Australian customers meeting with Siebel over Oracle deal

Australian customers were today digesting the implications of last night's widely-predicted AU$7.6 billion acquisition of customer relationship management vendor Siebel Systems by Oracle.

Australian customers were today digesting the implications of last night's widely-predicted AU$7.6 billion acquisition of customer relationship management vendor Siebel Systems by Oracle.

Information technology executives at some of the country's most prominent business and public-sector organisations were drawing up lists of questions and scheduling meetings with their contacts at the vendors shortly after they arrived at work this morning to be greeted with the news.

The Australian Taxation Office said it was reviewing the deal and any ramifications for its ongoing implementation of a Siebel platform as part of its AU$450 million change program. A more detailed statement on the issue is expected to be made tomorrow.

Telstra search and directory subsidiary Sensis -- which runs Siebel 6.3 in support of print sales, Siebel 7.7 for go-to-market campaign planning for print and online sales and the OnDemand hosted suite for government accounts -- was more positive about the move.

Chris Stevens, chief information officer, pointed out that Sensis was also a "fairly extensive" user of Oracle software, as well as Siebel.

"Both are solid players, and both have valid product lines. They are two products that are very important to Sensis."

With both products coming under the ownership of one vendor, the integration possibilities could be of great benefit, according to Stevens.

"It will give us greater choice and leverage in the future," he said. "It may provide enhanced capabilities, and increase our potential to scale those capabilities."

He said he was not concerned about vendor lock-in.

"There's still multiple choices in the industry. It's not like there's only one vendor in that space," he said, adding that he didn't expect licensing terms for Siebel software to change in the near future.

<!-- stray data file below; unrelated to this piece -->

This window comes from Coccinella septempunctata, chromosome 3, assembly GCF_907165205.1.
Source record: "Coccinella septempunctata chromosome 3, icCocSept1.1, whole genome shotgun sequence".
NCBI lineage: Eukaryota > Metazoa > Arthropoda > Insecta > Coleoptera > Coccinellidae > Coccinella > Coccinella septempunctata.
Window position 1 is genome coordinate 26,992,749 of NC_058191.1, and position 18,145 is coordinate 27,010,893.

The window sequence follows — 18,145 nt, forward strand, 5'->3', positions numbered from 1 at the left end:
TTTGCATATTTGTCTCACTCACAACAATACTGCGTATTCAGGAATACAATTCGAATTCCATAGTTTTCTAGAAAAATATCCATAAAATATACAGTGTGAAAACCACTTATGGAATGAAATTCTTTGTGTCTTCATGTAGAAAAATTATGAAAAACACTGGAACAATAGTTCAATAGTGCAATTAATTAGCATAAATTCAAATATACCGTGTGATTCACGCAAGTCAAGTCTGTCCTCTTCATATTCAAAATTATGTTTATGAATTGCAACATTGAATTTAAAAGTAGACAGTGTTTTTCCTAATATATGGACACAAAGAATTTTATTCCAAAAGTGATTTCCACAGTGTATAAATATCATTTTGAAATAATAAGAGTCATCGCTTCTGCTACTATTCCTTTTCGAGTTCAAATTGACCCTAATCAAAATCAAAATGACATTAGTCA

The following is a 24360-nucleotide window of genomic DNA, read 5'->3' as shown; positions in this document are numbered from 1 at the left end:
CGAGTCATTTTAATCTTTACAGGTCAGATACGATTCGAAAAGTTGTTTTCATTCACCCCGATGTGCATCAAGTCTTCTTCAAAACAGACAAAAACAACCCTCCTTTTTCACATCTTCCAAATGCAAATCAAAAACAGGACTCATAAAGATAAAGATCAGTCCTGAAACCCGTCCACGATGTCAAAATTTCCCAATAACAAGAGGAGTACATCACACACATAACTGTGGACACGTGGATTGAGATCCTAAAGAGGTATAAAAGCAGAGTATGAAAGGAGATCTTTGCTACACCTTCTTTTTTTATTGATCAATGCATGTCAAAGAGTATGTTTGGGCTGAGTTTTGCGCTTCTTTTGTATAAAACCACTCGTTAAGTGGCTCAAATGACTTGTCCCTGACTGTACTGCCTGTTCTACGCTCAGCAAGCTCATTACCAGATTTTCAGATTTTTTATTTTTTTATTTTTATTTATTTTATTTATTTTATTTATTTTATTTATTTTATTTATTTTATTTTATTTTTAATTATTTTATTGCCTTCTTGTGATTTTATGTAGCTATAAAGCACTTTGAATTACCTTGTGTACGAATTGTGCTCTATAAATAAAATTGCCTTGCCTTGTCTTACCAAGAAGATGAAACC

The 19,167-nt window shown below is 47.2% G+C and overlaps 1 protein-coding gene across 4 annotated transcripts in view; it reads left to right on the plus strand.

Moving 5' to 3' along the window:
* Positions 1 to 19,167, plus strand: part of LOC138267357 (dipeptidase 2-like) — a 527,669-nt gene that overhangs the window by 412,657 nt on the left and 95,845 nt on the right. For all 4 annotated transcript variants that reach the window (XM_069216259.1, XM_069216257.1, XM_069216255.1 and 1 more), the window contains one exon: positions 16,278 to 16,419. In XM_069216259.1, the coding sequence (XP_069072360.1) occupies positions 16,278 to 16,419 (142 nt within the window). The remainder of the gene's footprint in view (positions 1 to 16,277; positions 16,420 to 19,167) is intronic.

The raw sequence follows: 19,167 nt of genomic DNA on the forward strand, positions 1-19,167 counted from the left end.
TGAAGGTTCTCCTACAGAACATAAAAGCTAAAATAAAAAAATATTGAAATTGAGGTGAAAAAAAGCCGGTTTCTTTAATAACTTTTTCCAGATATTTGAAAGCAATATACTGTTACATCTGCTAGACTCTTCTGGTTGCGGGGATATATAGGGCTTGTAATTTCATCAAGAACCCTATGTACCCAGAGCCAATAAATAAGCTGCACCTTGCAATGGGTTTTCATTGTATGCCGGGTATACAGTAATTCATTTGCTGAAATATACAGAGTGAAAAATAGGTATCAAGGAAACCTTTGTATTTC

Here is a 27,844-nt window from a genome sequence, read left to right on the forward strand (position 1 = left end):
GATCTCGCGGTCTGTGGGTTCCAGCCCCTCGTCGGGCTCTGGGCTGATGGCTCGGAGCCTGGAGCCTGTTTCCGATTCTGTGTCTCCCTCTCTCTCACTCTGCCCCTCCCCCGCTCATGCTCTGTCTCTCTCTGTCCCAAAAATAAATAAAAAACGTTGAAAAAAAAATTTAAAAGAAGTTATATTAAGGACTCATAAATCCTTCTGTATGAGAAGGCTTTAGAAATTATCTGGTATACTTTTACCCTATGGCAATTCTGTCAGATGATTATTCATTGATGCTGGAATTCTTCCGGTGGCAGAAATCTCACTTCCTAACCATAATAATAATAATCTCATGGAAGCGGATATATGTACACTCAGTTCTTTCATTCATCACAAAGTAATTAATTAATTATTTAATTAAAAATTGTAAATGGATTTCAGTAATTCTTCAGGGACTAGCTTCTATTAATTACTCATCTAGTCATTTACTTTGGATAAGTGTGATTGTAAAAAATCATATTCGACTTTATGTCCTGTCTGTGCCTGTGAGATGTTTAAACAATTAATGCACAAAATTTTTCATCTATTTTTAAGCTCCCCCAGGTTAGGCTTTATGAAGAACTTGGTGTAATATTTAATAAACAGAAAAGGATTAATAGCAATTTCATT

Sensis will soon meet Siebel to discuss the ramifications of the deal.

"The account contacts from Siebel remain intact. In the next week or two we'll meet and talk about the implications of the move so we've got a clearer context for our business."

The Commonwealth Bank of Australia -- whose Internet banking system operates on a Siebel platform -- is believed to have scheduled a meeting with the acquisition target tomorrow to discuss its outlook.

A CBA spokesperson told ZDNet Australia  "we have a good relationship with both Oracle and Siebel and we will be talking to them about our ongoing relationship".

The purchase -- subject to approval by Siebel shareholders and regulators -- is expected to close next year and comes after Oracle bedded down its acquisition of rival enterprise resource planning software vendor PeopleSoft.

Oracle last night described the Siebel software as the "centrepiece" of its customer relationship strategy moving forward and said it would continue supporting the product line for a number of years.

The Australian Competition and Consumer Commission -- which approved the PeopleSoft acquisition locally after an extensive investigation -- said it was "too early to tell" whether Oracle's latest move would be scrutinised.

ACCC commissioner Stephen King told ZDNet Australia  the planned transaction would come onto the watchdog's radar as part of normal market inquiry processes over the next couple of weeks.

Gartner research vice-president Kristian Steenstrup said Siebel customers in Australia and New Zealand could benefit from the acquisition as Oracle had a more significant presence in the region than its target.

These would primarily be derived from Oracle's larger sales force and customer support operations.

While Oracle derived almost one-fifth of its annual revenue from the Asia-Pacific, Siebel's sales in this region contribute only five percent of its global revenue.

While Siebel had been a consistent performer in the region, Steenstrup said, it had struggled to penetrate the mid-market.

"And obviously that's important in a country [the size of] Australia," he said.

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